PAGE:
I grew up in Malaysia as part of an ethnic Indian family. Childhood and adolescence are the most influential parts of many writers' lives; for whatever reason, those experiences really stay with us, especially if they've generated intense emotions. In my case, my anger and frustration with the Malaysian political system is by no means a thing of the past; it will probably fuel the rest of my career as a writer. Malaysia is my country, and its stories -- particularly the stories of its ethnic Indian community -- are the stories I want to tell. There's no question of "using up" material; I get new material every time I talk to my parents or extended family, who still live in Malaysia; every time I read the Malaysian news (which I do every day); every time I read an e-mail from a friend in Malaysia; and of course every time I go back. To some extent, Malaysia is still home; I'm in the process of buying a house there at the moment and would ideally like to divide my time between Malaysia and elsewhere. As long as the political system continues to be a prettified version of apartheid, I cannot see myself living there full-time, but a country and a government are not the same thing; I love the country in ways I will never love any other place.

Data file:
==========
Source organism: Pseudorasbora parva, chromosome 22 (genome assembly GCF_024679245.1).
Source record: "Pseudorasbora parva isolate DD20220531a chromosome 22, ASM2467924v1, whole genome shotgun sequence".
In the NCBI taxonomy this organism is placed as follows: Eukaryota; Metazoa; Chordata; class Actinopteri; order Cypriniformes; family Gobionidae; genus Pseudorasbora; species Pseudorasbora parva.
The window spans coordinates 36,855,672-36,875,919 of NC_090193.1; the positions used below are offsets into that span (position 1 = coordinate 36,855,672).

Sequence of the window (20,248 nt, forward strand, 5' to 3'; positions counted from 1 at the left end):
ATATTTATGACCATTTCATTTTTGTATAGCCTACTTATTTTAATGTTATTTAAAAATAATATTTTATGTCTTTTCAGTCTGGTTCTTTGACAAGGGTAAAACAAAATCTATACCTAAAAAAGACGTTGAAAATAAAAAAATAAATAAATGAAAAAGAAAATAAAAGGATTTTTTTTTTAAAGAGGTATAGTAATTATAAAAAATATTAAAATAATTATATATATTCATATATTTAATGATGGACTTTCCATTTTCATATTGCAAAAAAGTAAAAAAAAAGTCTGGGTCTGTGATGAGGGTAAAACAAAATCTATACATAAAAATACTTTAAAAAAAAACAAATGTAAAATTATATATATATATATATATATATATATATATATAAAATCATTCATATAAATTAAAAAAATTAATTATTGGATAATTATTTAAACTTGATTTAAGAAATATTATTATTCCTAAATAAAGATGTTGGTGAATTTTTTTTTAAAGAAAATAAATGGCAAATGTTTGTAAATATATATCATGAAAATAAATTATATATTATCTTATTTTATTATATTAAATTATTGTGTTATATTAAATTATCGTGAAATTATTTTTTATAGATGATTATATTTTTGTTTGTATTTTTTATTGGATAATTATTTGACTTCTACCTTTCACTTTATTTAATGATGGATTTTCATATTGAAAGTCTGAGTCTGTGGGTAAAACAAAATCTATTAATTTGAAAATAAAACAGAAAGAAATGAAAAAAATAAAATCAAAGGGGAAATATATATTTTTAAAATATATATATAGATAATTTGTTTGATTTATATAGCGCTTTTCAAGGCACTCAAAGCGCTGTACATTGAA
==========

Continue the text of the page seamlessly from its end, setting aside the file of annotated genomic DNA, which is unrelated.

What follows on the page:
An inevitable, final question: Were the experiences you portray based on the lives of the members of your own family, or were they entirely "fictional"?

The novel is not based on my life or the lives of my family members. There is a lot of emotional truth in it, as there is in all novels; I relate to each of the characters on some level, most of all with Aasha, the youngest daughter. Some of the minor characters are amalgamations or modifications of people I've encountered in real life, and Malaysian readers will recognise some of the details of the murder trials in the book. But the main plot is not at all autobiographical; our family had a lot less money than the family in the book, and a completely different lifestyle. We had no servants; I had two brothers and a warm, normal relationship with both of them.